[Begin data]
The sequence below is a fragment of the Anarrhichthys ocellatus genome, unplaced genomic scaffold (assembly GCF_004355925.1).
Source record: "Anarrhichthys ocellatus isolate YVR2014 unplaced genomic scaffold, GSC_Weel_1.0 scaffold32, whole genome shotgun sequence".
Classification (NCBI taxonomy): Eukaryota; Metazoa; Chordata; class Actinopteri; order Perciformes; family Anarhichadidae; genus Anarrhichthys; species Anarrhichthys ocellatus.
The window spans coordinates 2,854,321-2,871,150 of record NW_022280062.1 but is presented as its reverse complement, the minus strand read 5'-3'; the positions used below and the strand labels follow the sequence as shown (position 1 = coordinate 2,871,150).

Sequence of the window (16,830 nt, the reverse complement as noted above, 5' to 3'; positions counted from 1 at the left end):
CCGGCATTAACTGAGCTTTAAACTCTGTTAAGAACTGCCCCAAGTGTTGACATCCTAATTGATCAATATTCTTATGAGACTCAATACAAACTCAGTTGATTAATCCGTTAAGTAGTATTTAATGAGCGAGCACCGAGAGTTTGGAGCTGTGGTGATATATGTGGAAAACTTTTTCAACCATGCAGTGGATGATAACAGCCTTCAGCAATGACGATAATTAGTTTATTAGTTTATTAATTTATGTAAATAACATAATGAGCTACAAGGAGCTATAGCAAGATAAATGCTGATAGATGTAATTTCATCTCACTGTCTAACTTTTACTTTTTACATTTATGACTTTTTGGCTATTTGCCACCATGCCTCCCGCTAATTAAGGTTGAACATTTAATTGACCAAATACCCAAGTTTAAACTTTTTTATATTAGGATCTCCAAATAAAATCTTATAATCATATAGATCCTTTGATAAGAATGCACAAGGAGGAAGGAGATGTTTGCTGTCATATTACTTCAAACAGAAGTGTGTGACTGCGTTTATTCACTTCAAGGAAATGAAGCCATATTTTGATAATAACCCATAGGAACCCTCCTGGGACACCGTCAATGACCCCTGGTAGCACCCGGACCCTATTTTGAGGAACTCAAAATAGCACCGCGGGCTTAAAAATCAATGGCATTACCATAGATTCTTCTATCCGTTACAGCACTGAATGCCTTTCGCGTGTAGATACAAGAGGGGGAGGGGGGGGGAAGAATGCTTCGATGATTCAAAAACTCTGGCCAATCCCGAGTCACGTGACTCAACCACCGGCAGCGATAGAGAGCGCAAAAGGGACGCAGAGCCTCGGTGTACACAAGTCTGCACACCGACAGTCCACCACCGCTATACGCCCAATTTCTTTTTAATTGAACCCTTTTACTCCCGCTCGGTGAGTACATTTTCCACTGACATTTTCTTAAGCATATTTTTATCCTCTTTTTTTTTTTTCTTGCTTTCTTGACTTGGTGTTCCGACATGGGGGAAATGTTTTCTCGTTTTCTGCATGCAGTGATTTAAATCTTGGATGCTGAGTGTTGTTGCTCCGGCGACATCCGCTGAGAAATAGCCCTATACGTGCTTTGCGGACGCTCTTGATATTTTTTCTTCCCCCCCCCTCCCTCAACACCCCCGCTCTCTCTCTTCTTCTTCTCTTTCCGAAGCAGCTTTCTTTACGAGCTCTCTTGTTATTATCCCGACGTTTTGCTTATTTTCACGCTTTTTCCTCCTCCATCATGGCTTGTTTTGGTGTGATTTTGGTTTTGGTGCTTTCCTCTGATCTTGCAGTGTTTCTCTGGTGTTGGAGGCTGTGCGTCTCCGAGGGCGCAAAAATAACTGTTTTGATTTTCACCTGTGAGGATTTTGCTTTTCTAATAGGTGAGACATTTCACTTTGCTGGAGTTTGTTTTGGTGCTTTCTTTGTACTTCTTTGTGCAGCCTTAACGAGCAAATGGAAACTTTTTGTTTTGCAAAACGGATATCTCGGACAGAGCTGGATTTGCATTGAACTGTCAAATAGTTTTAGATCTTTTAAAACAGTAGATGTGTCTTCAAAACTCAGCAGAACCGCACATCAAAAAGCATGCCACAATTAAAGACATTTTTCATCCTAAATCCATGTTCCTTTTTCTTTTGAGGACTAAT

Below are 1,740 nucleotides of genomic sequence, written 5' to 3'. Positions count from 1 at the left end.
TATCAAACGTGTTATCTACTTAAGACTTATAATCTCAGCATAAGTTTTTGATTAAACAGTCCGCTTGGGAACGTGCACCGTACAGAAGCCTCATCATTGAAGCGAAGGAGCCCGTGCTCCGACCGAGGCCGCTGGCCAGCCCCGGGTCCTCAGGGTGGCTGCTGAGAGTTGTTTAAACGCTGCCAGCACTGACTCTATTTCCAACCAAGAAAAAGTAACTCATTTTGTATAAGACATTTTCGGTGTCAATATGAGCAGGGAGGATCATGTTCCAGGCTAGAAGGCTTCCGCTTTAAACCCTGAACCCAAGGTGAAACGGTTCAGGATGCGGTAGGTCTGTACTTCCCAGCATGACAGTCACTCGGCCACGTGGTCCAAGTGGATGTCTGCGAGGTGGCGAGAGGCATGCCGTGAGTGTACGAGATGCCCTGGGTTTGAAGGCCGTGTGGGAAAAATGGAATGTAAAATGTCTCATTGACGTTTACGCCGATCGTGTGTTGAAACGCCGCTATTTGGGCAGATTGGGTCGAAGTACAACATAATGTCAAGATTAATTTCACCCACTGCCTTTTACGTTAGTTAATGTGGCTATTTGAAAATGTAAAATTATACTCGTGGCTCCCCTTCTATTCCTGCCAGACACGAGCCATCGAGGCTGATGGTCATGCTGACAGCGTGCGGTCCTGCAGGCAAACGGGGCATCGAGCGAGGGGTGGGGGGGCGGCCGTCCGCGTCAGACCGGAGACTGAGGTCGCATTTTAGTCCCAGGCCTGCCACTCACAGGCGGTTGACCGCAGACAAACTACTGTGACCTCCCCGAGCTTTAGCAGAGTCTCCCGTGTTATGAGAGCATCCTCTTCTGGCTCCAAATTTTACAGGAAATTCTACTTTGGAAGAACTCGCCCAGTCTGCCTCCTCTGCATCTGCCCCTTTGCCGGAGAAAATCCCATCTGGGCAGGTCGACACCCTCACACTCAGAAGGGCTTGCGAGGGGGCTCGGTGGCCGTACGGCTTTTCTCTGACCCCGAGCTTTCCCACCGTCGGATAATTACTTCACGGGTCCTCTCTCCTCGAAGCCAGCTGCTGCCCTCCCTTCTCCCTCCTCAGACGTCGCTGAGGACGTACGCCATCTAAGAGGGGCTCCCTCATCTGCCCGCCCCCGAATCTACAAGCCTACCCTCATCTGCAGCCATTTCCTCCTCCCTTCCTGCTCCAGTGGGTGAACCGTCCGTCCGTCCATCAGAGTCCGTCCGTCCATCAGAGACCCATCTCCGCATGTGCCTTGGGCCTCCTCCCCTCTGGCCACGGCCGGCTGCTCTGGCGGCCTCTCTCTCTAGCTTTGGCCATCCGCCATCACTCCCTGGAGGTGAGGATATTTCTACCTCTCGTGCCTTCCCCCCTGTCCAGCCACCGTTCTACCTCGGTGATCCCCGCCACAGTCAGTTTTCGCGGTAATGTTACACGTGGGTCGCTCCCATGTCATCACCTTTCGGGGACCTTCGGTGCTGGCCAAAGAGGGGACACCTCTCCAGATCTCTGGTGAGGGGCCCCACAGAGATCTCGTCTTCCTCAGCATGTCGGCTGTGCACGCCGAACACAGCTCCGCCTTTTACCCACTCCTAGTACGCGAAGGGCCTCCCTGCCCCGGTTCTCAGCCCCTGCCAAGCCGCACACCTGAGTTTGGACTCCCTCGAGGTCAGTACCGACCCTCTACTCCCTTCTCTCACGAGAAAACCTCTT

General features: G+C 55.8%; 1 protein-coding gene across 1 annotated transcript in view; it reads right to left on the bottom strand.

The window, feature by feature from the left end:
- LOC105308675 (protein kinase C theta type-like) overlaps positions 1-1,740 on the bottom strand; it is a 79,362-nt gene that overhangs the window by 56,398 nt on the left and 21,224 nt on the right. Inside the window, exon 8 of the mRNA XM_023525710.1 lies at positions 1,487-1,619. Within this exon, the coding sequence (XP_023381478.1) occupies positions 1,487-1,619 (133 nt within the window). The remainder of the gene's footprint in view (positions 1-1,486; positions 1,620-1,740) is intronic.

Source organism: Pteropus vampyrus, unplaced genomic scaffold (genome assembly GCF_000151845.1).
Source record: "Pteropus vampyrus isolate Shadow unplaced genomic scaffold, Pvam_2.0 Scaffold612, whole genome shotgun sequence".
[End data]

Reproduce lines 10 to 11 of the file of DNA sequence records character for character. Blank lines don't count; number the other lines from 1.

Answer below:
The window, feature by feature from the left end:
- LOC105308675 (protein kinase C theta type-like) overlaps positions 1-1,740 on the bottom strand; it is a 79,362-nt gene that overhangs the window by 56,398 nt on the left and 21,224 nt on the right. Inside the window, exon 8 of the mRNA XM_023525710.1 lies at positions 1,487-1,619. Within this exon, the coding sequence (XP_023381478.1) occupies positions 1,487-1,619 (133 nt within the window). The remainder of the gene's footprint in view (positions 1-1,486; positions 1,620-1,740) is intronic.